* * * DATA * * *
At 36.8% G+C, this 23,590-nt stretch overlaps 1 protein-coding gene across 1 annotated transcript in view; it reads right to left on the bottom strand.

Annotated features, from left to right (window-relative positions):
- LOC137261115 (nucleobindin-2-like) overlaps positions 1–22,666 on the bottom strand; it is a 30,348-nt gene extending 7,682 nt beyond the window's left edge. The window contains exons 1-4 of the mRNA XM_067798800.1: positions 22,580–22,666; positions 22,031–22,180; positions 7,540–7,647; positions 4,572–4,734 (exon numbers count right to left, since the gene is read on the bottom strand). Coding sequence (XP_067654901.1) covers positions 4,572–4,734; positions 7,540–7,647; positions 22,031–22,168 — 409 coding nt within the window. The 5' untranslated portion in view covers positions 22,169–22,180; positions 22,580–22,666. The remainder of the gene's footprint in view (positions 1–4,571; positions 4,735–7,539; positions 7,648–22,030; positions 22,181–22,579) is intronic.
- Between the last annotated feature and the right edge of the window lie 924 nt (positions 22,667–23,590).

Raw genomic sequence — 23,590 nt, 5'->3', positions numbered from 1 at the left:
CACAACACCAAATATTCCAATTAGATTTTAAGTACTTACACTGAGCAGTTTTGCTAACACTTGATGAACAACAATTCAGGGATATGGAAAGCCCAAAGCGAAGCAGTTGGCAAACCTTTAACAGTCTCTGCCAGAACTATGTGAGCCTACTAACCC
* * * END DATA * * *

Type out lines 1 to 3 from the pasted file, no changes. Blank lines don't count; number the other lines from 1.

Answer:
At 36.8% G+C, this 23,590-nt stretch overlaps 1 protein-coding gene across 1 annotated transcript in view; it reads right to left on the bottom strand.

Annotated features, from left to right (window-relative positions):
- LOC137261115 (nucleobindin-2-like) overlaps positions 1–22,666 on the bottom strand; it is a 30,348-nt gene extending 7,682 nt beyond the window's left edge. The window contains exons 1-4 of the mRNA XM_067798800.1: positions 22,580–22,666; positions 22,031–22,180; positions 7,540–7,647; positions 4,572–4,734 (exon numbers count right to left, since the gene is read on the bottom strand). Coding sequence (XP_067654901.1) covers positions 4,572–4,734; positions 7,540–7,647; positions 22,031–22,168 — 409 coding nt within the window. The 5' untranslated portion in view covers positions 22,169–22,180; positions 22,580–22,666. The remainder of the gene's footprint in view (positions 1–4,571; positions 4,735–7,539; positions 7,648–22,030; positions 22,181–22,579) is intronic.